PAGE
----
While Amazon Studios came on as a co-production company, the project originated in 2018 with Sony Pictures Television, which tapped Rafe Judkins (Marvel's Agents of S.H.I.E.L.D. and Hemlock Grove) to develop the series and act as showrunner and executive producer. Also executive-producing are Darren Lemke (Shrek Ever After), Red Eagle Entertainment's Larry Mondragon and Rick Selvage, and Radar Pictures' Ted Field and Mike Weber, with McDougal and Sanderson on board as consulting producers.
The visual effects—hugely important, given that this is a high fantasy series with a massive budget and a complex magic system—will be done by Cinesite, the company responsible for the VFX in Avengers: Endgame, Ant-Man and the Wasp, and Netflix's The Witcher.
Who are the writers and directors of Wheel of Time Season 1?
So far, we know that Uta Briesewitz will direct the first two episodes of Season 1, Wayne Yip will direct Episodes 3 and 4, and Salli Richardson-Whitfield will direct Episode 5 and 6. The teleplays for the first six episodes are credited to, respectively, Judkins, Amanda Kate Shuman, Michael and Paul Clarkson (the Clarkson Twins), Dave Hill, Celine Song, and Justine Juel Gillmer.
If the name Dave Hill sounds familiar, you may recall that he was heavily involved with Game of Thrones, having served as showrunners David Benioff and D.B. Weiss's assistant before being named a staff writer. He wrote four episodes: "Sons of the Harpy" (Season 5), "Home" (Season 6), "Eastwatch" (Season 7), and "Winterfell" (the Season 8 premiere episode).
Will there be a Wheel of Time movie?
In a way, yes! Not only is there Amazon's show in the works, but there's a trilogy of fantasy-sci fi films in development that will complement Amazon's series. The first of the movies, Age of Legends, will be written by Zack Stentz (Thor, X-Men: First Class), and will take place several thousand years before the events of the main Wheel of Time book series, during a technological, social, and magical boom time when the female users of the One Power must band together to destroy a great evil—basically the utopian distant past of the Wheel of Time's present. The trilogy is produced by Rick Selvage and Larry Mondragon, who are also executive producers on the TV adaptation, along with Radar Pictures' Ted Field and Justin Smith. The movies don't have a distributor yet (ahem, hello, Amazon?).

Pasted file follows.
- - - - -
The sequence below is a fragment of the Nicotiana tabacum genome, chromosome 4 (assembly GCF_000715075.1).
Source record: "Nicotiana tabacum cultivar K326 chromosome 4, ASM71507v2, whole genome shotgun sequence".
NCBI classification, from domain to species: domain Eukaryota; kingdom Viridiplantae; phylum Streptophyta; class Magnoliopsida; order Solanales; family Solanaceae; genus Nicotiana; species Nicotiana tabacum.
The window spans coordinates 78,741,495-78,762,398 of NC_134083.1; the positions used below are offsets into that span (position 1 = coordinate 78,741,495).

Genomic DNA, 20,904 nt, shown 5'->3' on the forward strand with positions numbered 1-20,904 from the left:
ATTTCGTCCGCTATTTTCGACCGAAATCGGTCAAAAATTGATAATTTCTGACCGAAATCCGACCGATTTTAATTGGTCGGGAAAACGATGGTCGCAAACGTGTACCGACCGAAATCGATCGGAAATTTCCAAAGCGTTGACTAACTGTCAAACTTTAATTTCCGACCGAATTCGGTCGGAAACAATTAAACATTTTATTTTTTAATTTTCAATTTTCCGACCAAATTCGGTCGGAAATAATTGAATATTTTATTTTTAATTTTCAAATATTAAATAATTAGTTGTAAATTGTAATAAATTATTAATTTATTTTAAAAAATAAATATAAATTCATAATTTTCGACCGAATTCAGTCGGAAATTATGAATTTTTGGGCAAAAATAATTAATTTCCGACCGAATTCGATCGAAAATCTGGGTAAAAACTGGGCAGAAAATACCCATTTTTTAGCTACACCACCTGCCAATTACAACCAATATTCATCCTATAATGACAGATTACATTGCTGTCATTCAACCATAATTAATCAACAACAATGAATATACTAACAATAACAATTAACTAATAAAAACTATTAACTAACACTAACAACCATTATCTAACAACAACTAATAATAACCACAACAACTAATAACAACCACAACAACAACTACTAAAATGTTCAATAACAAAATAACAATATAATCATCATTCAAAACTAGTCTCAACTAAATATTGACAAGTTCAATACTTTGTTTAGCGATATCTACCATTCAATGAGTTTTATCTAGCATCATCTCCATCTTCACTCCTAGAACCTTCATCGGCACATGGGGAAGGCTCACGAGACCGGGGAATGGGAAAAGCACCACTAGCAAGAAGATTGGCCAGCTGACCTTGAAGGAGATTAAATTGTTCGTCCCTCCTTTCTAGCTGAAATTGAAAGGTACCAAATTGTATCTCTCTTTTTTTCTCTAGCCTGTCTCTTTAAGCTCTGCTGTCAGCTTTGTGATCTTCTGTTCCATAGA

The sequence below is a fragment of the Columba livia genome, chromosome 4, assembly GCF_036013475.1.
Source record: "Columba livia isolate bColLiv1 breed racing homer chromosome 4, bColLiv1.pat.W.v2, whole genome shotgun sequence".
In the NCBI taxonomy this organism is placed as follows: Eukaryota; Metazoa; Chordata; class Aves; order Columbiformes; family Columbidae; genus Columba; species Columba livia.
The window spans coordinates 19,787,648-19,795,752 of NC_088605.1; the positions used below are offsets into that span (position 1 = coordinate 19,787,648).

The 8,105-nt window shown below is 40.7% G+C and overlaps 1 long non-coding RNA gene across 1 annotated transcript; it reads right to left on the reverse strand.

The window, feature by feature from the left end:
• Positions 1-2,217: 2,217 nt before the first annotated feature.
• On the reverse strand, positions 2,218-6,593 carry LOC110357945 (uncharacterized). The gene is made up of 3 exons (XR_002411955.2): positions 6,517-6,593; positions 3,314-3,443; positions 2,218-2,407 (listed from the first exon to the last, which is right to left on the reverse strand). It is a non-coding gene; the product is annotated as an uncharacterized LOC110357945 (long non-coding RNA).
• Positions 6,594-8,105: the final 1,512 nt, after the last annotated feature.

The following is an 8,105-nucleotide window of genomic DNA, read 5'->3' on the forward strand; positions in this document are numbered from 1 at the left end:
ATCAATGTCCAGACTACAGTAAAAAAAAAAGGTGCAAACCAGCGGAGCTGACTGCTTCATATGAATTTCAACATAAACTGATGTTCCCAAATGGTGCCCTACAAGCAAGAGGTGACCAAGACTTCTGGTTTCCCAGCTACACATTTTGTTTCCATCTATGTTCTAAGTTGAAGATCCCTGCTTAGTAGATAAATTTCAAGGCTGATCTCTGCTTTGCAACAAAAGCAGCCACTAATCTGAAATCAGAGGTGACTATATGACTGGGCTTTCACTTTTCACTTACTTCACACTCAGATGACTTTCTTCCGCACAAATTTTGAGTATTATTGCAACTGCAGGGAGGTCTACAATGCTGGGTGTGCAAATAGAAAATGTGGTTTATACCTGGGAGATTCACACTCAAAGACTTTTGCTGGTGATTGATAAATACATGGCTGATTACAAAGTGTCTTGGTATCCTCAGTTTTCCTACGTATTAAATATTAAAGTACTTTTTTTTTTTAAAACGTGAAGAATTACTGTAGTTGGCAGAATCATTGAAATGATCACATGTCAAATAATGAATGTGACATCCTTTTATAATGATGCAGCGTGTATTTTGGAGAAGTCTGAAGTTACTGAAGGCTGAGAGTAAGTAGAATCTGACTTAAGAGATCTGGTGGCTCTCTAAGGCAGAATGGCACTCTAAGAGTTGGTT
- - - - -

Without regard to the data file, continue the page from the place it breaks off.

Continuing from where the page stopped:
Hasn't there already been a Wheel of Time pilot?
The short answer is yes. Back in February 2015, a pilot of a Wheel of Time adaptation titled "Winter Dragon" aired at 1:30am on FXX with little warning or promotion. No one really watched it (arguably the point), but the reason it existed at all is even more interesting: The Verge reported at the time that the conspicuous timing had something to do with the series' rights, which were set to revert to Jordan's estate on Feb. 11, 2015, should the rights-holder at the time, Red Eagle Entertainment, fail to produce an adaptation. So the company rushed out a pilot and paid for airtime on FXX to get it out into the world.
At the time, Jordan's widow Harriet McDougal put out a statement (still available on Wheel of Time fan site Dragonmount), saying that the pilot was made without her "knowledge and cooperation" and without consulting Bandersnatch Group (Jordan's estate). The Hollywood Reporter reported that those comments eventually led to a slander lawsuit on the basis that McDougal had, in fact, been informed of the upcoming pilot.
In any case, the legal issues were resolved in 2016 and McDougal confirmed that a television adaptation was in the works. Woohoo!